My brother-in-law, when we talked about it yesterday, suggested that “an ogre is always an ogre” but that a werewolf can be anybody. Taking that further, the werewolf has always been a metaphor for the beast in all of us. The ability (and even desire) to lash out and be destructive without being responsible for the actions. The werewolf did it, it wasn’t me.

I was going to use O as an intro to something bigger on fear in general, but this looks like a post in itself. Excellent. Fodder for the next one.

Night night. Don’t let the werewolves bite!

*%#ing spiders!

Note: this blog is relatively free of pictures of spiders. There are definitely not any pictures of scary looking spiders. No spiders with pincers raised up and arms waving in the air. Nevertheless, the topic of the blog is pretty much spiders. So if you are too arachnophobic to read about them back off now.

stupid spiderThis morning as I climbed sopping wet out of the shower and pulled my towel off the rack, a large, creepy-looking black spider ran out of the folds and up my arm. Luckily, a combination of my sudden jerk backwards and probably the water on my skin caused it to fall to the floor where I proceeded to beat it to death with my shaving cream can.

Hi, my name’s Damian and I was an arachnophobe. The little bastards scared the crap out of me.

ArachnophobiaFunnily enough, my fear of spiders seems to stem from the movie Arachnophobia. Stupid Spielberg. Mum has no recollection of me being overly scared of spiders as a child, there’s no infant memory of a huge spider crawling up my arm while I’m trapped in my crib, and I never had to reach into a deep web-filled hole to unlock a secret door.

And then, in Year 10 or 11, I watched Arachnophobia back to back with The Exorcist 3 at the Kyabram Plaza Cinema, and then walked home through the spider-infested streets in the dark. I didn’t sleep for a week. And slept with the light on for the week after that.

For at least fifteen years afterwards, I suffered from night terrors where I would wake up convinced that the bed was covered in spiders. And the real thing held both a dreadful fascination and an incredible aversion. I did not suffer a spider to live. Let me clarify: daddy long-legs are not spiders. Money spiders are not spiders. Huntsmen, white tails and anything with a furry brown abdomen and visible eyes is most definitely a spider. And if they messed with me, they received “The Treatment”.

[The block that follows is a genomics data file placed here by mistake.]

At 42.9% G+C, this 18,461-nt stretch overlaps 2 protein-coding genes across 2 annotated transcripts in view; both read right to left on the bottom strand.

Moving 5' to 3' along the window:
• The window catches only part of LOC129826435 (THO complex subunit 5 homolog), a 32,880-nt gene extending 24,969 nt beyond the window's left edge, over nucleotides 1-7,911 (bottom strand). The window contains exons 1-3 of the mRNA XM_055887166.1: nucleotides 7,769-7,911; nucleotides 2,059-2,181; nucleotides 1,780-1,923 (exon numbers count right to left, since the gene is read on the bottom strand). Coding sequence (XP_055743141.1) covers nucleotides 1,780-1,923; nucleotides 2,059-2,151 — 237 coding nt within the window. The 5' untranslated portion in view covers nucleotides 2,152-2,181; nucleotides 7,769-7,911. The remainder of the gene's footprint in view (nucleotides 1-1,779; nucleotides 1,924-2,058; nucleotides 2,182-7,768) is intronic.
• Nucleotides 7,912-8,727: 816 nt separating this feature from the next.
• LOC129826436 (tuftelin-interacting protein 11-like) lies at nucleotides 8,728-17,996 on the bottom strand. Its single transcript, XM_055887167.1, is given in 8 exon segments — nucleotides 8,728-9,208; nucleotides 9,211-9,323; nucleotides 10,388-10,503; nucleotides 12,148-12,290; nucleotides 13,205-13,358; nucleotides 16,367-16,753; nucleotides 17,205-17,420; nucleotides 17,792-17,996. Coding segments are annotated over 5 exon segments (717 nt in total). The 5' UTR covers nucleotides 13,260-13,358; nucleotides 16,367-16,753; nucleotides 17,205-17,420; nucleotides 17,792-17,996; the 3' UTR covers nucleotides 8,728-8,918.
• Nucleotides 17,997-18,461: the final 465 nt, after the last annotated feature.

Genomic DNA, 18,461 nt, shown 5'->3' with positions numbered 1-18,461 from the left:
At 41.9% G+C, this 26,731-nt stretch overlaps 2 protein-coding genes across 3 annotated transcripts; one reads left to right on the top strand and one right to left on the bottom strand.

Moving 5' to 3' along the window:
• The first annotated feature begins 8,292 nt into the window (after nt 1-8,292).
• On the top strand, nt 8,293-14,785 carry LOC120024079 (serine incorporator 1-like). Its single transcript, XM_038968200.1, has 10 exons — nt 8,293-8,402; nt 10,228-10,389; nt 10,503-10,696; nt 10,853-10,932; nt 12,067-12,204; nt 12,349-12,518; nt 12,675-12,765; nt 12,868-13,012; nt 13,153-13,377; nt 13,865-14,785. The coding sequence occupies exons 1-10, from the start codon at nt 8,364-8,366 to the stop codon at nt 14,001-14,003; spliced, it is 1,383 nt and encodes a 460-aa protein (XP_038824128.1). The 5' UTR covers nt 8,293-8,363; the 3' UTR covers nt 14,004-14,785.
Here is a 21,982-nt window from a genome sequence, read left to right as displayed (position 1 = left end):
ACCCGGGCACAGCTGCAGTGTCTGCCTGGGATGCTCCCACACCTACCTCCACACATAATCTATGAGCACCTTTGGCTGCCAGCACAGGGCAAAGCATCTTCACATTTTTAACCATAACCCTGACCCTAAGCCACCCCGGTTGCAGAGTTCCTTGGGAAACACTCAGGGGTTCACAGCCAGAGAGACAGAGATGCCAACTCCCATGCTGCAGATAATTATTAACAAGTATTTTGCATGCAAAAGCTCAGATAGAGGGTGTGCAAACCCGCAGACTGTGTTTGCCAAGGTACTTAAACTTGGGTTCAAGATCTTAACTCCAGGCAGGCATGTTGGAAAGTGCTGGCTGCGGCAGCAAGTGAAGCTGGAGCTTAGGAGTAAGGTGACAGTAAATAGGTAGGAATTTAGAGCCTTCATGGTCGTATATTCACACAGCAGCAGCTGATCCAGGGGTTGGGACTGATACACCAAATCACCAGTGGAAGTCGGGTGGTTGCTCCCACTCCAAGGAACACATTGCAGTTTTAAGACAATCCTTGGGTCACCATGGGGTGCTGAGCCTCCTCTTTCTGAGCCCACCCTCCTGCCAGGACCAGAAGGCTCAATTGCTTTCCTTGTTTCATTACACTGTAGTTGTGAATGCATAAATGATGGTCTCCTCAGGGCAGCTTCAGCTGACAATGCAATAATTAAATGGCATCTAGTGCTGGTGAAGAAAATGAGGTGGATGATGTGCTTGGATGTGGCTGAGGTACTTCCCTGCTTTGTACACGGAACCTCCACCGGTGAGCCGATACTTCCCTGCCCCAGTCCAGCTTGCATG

The Treatment consisted of whatever I had in the house at the time, which was rarely bug spray. One night in North Melbourne, I sprayed half a can of mousse at an unfortunate huntsman that decided to make its home in my bathroom. I wanted to make sure that it was stuck solid before I mashed it into a paste with my sneaker.

mousseWith no spider-immobilisers, it became necessary to very carefully use items long enough for me to drop if I missed killing the spider and gave it the chance to run up the weapon for retaliatory purposes. A broom would do it. I know where the saying “I wouldn’t touch it with a ten-foot pole” comes from. And I was remarkably short of 11-foot poles.

Killing a spider when you’re terrified of spiders is an exercise in sheer bravery and abject stupidity. Anything can be a weapon. Usually very stupid things. I don’t want to go near the spider. I know that if I try to kill it I give it a reason to fight back. I also know that if I let it live it will crawl into my mouth while I sleep. Therefore, the lesser of two evils is me with a weapon, rather than me with an open mouth and maybe some drool.

One night, when I was looking after my friend’s house for the holidays, me and my friends found a huntsmen in our room. I was sleeping on the bed. The other two were sleeping on the floor. Therefore, the spider had to go. Our first weapon was a pile of rubber bands, as the spider was up on the roof. Predictably, this had the desired effect of getting the spider off the roof and the absolutely undesired effect of having it drop down the side of the bed. Now the game was on! The hunters became the hunted. We moved the bed. The spider crawled back under the bed. We flipped the bed over. The spider headed back up the wall. I emptied a can of deodorant upon it. The masculine-scented spider dashed off to try and find some lady spiders while it was covered in manly chemicals. With a yell, I slammed a cup over the escaping arachnid. Now the conundrum is: I am holding a cup against the wall. There is a spider under the cup. There is no paper within reach. The other two are laughing at me. But seriously, screw you guys! I saved you from the spider. Now who is going to save me? Eventually they brought me a bill. We slid the bill under the mug. A spider leg was caught in the bill as it slid out the other side. It took all three of us to hold both mug and bill, crab-walk to the front door, and then, after a count-down, hurl mug, bill and spider out into the darkness.